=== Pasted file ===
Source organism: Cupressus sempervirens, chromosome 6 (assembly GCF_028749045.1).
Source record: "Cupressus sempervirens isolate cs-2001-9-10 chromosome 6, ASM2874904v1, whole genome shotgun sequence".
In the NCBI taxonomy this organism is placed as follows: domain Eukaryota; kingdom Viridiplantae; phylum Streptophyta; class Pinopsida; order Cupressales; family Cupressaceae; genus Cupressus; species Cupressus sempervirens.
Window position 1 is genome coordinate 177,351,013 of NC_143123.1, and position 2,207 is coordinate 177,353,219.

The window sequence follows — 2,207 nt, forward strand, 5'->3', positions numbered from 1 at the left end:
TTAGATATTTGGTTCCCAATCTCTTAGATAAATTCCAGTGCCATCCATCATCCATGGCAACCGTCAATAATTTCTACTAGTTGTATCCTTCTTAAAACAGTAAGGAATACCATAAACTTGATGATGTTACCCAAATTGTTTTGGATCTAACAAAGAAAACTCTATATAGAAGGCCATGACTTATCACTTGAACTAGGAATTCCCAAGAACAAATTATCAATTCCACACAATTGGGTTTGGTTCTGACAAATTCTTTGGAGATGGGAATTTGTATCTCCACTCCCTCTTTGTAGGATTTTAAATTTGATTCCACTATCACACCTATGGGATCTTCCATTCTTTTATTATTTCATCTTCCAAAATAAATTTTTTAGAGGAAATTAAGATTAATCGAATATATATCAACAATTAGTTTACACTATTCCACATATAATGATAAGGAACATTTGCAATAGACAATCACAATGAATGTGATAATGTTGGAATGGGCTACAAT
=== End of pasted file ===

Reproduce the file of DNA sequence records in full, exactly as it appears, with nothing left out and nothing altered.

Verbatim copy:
Source organism: Cupressus sempervirens, chromosome 6 (assembly GCF_028749045.1).
Source record: "Cupressus sempervirens isolate cs-2001-9-10 chromosome 6, ASM2874904v1, whole genome shotgun sequence".
In the NCBI taxonomy this organism is placed as follows: domain Eukaryota; kingdom Viridiplantae; phylum Streptophyta; class Pinopsida; order Cupressales; family Cupressaceae; genus Cupressus; species Cupressus sempervirens.
Window position 1 is genome coordinate 177,351,013 of NC_143123.1, and position 2,207 is coordinate 177,353,219.

The window sequence follows — 2,207 nt, forward strand, 5'->3', positions numbered from 1 at the left end:
TTAGATATTTGGTTCCCAATCTCTTAGATAAATTCCAGTGCCATCCATCATCCATGGCAACCGTCAATAATTTCTACTAGTTGTATCCTTCTTAAAACAGTAAGGAATACCATAAACTTGATGATGTTACCCAAATTGTTTTGGATCTAACAAAGAAAACTCTATATAGAAGGCCATGACTTATCACTTGAACTAGGAATTCCCAAGAACAAATTATCAATTCCACACAATTGGGTTTGGTTCTGACAAATTCTTTGGAGATGGGAATTTGTATCTCCACTCCCTCTTTGTAGGATTTTAAATTTGATTCCACTATCACACCTATGGGATCTTCCATTCTTTTATTATTTCATCTTCCAAAATAAATTTTTTAGAGGAAATTAAGATTAATCGAATATATATCAACAATTAGTTTACACTATTCCACATATAATGATAAGGAACATTTGCAATAGACAATCACAATGAATGTGATAATGTTGGAATGGGCTACAAT